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Governor Andrew Bailey sees the importance of blockchain and distributed ledger technology, but he disregards crypto as a future payments system.
Bailey did appear to have some foundational knowledge of crypto when discussing it on Monday on the “Jimmy’s Jobs Of The Future” Apple podcast. He stated a fairly widely acknowledged view that bitcoin would probably not be the payments network of the future.
He did admit though that the innovative technology coming out of bitcoin and crypto in general may well spin off and lead to other ideas emerging outside of crypto. Here he gave central bank digital currencies (CBDCs) as an example.
“I think we are seeing digital technology, and digital payments growing in the economy, and they will derive benefit from the underlying technology. Precisely what forms of crypto become the ones that will sort of survive into widespread use is still to be determined.”
The governor said that in the BOE’s role as a public policy authority it needs to create an environment where the innovation that happens in crypto can prosper, but can do so safely.
To this end, he said that we need a regulatory framework that inspires confidence. He says that this does rather fly in the face of some crypto libertarians who believe that the sector should be treated differently as regards regulation. He was very adamant that this shouldn’t be the case.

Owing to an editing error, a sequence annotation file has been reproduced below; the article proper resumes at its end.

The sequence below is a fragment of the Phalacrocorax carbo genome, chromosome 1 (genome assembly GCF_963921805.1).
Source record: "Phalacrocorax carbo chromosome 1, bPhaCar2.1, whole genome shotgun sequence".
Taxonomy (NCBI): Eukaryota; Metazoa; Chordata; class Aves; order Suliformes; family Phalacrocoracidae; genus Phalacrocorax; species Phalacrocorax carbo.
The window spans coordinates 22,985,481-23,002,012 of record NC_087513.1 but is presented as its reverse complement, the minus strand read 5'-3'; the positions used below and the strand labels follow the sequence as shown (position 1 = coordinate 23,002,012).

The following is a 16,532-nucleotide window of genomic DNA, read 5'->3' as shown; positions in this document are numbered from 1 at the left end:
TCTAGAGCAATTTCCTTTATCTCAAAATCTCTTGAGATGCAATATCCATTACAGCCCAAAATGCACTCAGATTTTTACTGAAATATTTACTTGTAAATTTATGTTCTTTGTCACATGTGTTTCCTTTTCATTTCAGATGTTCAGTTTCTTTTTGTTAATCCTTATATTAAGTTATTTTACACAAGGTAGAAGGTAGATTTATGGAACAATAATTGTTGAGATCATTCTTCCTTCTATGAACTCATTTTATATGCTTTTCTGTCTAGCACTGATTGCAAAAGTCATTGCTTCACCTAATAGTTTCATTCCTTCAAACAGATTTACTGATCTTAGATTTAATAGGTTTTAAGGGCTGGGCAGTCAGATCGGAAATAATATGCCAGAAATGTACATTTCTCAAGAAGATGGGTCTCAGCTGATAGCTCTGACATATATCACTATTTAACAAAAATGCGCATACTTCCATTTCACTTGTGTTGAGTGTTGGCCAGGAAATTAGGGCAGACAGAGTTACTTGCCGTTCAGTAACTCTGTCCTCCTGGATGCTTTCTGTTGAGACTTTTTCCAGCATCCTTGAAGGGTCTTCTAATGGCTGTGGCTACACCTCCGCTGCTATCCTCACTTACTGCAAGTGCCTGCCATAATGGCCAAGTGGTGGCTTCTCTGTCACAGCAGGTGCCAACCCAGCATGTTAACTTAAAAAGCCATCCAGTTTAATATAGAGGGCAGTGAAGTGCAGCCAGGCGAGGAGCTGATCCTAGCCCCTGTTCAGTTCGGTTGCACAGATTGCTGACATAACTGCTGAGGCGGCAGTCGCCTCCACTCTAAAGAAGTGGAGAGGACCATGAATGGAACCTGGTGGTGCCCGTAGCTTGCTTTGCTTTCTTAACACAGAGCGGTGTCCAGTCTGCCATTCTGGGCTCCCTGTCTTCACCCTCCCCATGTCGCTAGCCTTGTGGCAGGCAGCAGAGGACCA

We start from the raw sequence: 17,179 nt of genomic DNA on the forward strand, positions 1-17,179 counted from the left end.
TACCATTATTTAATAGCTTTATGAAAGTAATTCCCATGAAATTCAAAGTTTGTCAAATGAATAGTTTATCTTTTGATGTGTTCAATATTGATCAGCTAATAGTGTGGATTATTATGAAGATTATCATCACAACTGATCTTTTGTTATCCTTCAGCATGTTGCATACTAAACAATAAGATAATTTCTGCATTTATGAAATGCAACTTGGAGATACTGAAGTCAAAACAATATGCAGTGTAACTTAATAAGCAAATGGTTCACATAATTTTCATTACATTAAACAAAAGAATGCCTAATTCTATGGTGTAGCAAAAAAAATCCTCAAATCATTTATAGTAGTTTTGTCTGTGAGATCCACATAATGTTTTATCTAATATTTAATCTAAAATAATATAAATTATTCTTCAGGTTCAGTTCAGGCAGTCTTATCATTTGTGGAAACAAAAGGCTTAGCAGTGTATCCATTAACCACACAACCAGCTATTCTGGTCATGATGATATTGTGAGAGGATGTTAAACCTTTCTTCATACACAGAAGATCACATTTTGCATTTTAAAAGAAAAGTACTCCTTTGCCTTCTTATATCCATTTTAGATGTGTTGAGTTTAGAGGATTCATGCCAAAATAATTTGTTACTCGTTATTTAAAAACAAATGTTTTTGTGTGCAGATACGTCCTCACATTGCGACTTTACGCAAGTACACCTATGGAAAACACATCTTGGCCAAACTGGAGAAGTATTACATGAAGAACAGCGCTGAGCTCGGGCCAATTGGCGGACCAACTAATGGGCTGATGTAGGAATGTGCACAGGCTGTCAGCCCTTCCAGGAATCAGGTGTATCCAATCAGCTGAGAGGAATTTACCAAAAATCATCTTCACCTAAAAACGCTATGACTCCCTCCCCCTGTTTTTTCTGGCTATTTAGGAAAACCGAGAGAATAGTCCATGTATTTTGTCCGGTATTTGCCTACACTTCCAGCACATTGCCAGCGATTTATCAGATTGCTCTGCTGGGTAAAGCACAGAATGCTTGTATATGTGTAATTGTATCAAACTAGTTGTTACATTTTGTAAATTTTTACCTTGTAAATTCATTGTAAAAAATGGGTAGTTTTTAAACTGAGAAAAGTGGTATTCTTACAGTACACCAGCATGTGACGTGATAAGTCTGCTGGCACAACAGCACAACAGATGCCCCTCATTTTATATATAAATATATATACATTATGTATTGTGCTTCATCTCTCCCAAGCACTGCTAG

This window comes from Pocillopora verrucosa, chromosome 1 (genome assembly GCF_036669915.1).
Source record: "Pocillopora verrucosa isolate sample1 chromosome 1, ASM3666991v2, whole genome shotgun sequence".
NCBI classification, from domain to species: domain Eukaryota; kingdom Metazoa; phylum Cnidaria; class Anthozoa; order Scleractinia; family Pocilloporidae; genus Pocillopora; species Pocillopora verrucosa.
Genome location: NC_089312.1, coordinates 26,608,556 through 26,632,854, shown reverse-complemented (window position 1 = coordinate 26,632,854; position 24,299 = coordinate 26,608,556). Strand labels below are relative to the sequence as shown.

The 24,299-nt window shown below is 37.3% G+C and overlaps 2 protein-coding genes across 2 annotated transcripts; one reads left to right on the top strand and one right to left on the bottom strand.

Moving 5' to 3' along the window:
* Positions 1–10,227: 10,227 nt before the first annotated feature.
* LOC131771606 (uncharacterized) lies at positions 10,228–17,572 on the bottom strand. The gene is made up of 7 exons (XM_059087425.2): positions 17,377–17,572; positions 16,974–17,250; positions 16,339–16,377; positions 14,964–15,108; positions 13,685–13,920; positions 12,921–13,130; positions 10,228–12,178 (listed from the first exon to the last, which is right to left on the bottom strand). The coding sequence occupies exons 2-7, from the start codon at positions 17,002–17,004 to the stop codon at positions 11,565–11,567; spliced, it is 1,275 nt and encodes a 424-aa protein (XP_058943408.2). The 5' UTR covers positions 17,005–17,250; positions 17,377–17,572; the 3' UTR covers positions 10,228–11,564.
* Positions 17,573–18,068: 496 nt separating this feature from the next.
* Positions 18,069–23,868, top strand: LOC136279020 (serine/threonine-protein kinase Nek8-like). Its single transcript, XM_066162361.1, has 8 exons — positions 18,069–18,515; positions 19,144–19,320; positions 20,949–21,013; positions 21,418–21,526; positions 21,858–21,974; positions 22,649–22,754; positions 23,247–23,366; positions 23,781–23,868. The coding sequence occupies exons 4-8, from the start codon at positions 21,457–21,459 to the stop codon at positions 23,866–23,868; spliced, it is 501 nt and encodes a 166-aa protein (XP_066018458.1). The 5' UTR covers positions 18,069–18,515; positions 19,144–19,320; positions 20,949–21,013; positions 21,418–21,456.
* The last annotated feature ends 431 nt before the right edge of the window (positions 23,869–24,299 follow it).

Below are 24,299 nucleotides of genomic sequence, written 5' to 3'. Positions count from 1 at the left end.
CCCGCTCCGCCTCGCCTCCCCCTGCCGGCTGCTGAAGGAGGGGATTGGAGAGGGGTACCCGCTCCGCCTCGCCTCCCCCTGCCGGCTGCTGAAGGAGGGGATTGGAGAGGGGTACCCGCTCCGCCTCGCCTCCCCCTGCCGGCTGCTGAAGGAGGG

In the same vein he was also dismissive of the view of some in crypto who thought that the Russian sanctions should not apply in the crypto world just because “it is different”.
However, Bailey did see that policy needed to continue to adapt in order to encourage innovation and to accommodate it where possible. He said that if public policy did stay static then problems would surely arise.
When asked if he owned any bitcoin, the governor said that he didn’t, because in his view it didn’t have any intrinsic value. He thought it might have extrinsic value because people wanted to own it. He added: “People collect all sorts of things.”
The Governor of the Bank of England’s view on crypto does not appear to be as negative as that of others. He acknowledges that some exciting innovations are coming out of the sector, and that they need to be regulated with safety in mind, but without taking away from the benefits.
Of course, he has his own personal views on crypto, and he says that bitcoin has no intrinsic value. In turn, it can be argued that bitcoin’s scarcity, transparency, portability, and resistance to manipulation do give it intrinsic value, but history will judge who is correct here.
However, the mere fact that the governor is entirely open to innovation is very encouraging, and it is refreshing to see that he does not follow the trash-talking antics of other leaders in finance who perhaps ought to do their homework on crypto, no matter how unpalatable they might find it.
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